Purpose To investigate the effect of global financial market uncertainty on the relation between risk and return in G7 stock markets. Design/methodology/approach Market uncertainty is quantified using a probability based measure derived from a regime-switching model in which the state transition probabilities are time-varying in response to leading economic indicators. Time variation in the risk return relation is estimated using a GARCH-M model. Findings While the regime-switching model successfully distinguishes between crisis and normal states, there remains substantial variability through time in the level of uncertainty about which state prevails. Results show a strong negative relation exists between this uncertainty and the reward-to-variability ratio across all G7 stock markets. This finding is qualitatively consistent at both monthly and weekly horizons. Originality/value Extant evidence on the risk-return relation is conflicting. Most papers assume the relation is time constant. Allowing the reward-to-variability ratio to vary through time in response to return regime uncertainty increases our understanding of asset pricing. It also has important implications for asset allocation decisions by investors.
      Citation: Studies in Economics and Finance
      PubDate: 2017-01-23T12:26:46Z
      DOI: 10.1108/SEF-05-2013-0069
  • Returns to acquirers of listed and unlisted targets: An empirical study of
           Australian bidders
    • First page: 24
      Abstract: Studies in Economics and Finance, Volume 34, Issue 1, March 2017.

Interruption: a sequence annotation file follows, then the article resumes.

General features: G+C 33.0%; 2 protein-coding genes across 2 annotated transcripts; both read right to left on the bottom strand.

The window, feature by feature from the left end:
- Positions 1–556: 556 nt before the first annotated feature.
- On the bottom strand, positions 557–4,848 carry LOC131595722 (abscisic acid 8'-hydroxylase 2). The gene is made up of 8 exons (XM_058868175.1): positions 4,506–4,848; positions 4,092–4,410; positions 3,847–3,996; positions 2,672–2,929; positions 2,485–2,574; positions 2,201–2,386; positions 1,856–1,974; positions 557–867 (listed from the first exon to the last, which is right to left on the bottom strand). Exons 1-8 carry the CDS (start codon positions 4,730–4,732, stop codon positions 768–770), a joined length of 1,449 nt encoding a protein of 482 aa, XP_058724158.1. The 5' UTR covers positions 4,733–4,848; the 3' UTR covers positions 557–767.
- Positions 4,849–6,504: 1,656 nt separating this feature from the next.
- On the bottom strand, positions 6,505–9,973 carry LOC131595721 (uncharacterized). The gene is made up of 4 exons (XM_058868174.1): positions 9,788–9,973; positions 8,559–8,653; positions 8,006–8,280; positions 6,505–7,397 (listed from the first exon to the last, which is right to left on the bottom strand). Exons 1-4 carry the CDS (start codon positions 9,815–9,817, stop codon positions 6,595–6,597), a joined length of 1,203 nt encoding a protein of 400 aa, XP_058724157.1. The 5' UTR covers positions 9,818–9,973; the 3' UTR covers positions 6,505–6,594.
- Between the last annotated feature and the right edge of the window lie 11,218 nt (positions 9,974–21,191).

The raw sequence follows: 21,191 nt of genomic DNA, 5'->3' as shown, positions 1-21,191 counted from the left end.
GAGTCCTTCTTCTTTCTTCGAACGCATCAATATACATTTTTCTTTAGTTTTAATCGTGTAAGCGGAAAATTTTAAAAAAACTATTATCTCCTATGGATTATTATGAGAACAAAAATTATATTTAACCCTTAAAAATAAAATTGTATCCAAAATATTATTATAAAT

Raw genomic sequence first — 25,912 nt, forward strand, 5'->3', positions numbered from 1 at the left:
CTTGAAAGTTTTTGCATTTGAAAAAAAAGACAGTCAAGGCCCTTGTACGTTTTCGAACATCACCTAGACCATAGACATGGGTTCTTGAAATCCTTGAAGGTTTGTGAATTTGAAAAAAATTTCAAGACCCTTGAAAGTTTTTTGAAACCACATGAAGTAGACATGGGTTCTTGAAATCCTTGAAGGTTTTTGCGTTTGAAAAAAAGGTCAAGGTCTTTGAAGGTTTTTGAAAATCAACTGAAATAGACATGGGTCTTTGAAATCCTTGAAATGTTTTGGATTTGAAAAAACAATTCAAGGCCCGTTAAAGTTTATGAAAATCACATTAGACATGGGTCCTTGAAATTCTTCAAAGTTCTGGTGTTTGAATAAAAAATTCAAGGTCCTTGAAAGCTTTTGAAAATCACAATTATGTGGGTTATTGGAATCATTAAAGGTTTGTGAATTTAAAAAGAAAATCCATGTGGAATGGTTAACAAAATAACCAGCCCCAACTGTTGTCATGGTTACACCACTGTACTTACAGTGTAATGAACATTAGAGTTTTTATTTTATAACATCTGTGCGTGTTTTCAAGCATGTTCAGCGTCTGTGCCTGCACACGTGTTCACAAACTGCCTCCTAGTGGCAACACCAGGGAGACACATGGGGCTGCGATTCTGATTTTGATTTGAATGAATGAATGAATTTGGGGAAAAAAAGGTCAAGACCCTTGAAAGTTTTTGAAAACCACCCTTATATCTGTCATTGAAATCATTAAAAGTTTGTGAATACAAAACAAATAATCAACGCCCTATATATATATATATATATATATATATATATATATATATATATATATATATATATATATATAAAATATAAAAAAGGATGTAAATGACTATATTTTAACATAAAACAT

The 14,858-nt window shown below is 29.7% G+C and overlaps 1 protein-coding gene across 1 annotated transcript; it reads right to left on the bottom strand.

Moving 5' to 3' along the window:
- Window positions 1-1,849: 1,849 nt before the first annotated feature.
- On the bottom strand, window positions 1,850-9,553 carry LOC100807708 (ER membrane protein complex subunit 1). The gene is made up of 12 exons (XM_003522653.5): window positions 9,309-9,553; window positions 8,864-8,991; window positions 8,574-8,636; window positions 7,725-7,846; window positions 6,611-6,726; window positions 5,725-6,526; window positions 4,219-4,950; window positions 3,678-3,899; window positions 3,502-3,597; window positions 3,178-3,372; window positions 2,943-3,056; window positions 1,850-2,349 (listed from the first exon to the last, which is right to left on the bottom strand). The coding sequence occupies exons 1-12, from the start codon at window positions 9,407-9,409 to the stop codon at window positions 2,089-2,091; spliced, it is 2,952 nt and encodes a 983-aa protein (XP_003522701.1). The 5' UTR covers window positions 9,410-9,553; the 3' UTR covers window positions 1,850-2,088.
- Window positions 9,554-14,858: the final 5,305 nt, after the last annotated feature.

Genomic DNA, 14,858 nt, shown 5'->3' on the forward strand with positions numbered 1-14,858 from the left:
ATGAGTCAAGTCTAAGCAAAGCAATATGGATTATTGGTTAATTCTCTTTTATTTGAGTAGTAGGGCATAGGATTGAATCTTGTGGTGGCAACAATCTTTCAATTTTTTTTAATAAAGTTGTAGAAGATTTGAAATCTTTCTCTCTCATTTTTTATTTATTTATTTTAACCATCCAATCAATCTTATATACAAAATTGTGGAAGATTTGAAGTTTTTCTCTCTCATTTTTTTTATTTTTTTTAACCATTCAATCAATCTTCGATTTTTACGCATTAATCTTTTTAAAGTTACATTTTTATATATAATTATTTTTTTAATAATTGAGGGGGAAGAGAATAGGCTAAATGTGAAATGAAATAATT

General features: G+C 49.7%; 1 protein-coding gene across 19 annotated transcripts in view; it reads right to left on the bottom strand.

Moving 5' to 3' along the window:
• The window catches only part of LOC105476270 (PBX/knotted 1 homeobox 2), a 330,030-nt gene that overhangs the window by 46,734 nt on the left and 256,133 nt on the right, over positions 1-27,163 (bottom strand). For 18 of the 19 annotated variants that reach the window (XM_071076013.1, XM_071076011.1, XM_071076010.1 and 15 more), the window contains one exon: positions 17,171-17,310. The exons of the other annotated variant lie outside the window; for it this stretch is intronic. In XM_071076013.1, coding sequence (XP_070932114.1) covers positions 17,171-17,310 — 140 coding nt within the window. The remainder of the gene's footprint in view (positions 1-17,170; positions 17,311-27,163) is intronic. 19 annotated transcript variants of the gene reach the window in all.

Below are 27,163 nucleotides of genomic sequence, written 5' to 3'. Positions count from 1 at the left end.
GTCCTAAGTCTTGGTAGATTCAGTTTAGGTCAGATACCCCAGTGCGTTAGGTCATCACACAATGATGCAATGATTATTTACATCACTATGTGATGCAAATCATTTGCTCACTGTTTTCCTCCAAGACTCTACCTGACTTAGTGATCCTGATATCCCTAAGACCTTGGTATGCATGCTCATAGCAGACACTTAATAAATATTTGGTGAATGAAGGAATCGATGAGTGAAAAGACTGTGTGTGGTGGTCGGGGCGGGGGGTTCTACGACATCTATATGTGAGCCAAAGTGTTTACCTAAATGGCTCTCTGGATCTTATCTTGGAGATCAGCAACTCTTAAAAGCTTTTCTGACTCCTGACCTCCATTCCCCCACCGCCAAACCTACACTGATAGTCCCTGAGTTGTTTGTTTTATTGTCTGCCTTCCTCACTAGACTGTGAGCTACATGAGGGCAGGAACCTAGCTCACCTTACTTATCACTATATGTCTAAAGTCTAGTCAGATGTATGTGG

Purpose The paper evaluates the robustness of the listing effect in Australia, that is, whether acquisitions of private firms create more value to the bidding firm’s shareholders than acquisitions of publicly-listed firms. Design/methodology/approach We analyze the market reaction to the announcement of takeover bids initiated by Australian public firms on private and public targets over the period 1990-2011. Our analysis controls for a wide range of bidder, deal and target country characteristics that are likely to correlate with the target’s listing status and acquirer abnormal returns. We also use a selection model to address the endogenous choice of the target’s listing status. Findings The results indicate that bidders experience significantly higher abnormal returns of about 1.7% in the 11-day event window when the target is a private firm. We show that this result is broad-based and persistent. It does not appear to depend on whether the target is small or large; whether it is related or unrelated to the bidder’s industry; whether it is in the resources sector or not; and whether the transaction is domestic or cross-border. We find some evidence that bidder returns might be stronger for larger acquisitions, for unrelated targets, and in poor market conditions such as in the wake of the recent global financial crisis. Research limitations/implications The research would benefit from the inclusion of the bidding firm’s ownership and governance characteristics. Practical implications The results support the view that market frictions contribute to make private firms attractive targets. Originality/value The analysis confirms the pervasiveness of the listing effect in a market characterized by a lesser degree of competition, higher search costs, and the significance of the natural resources sector.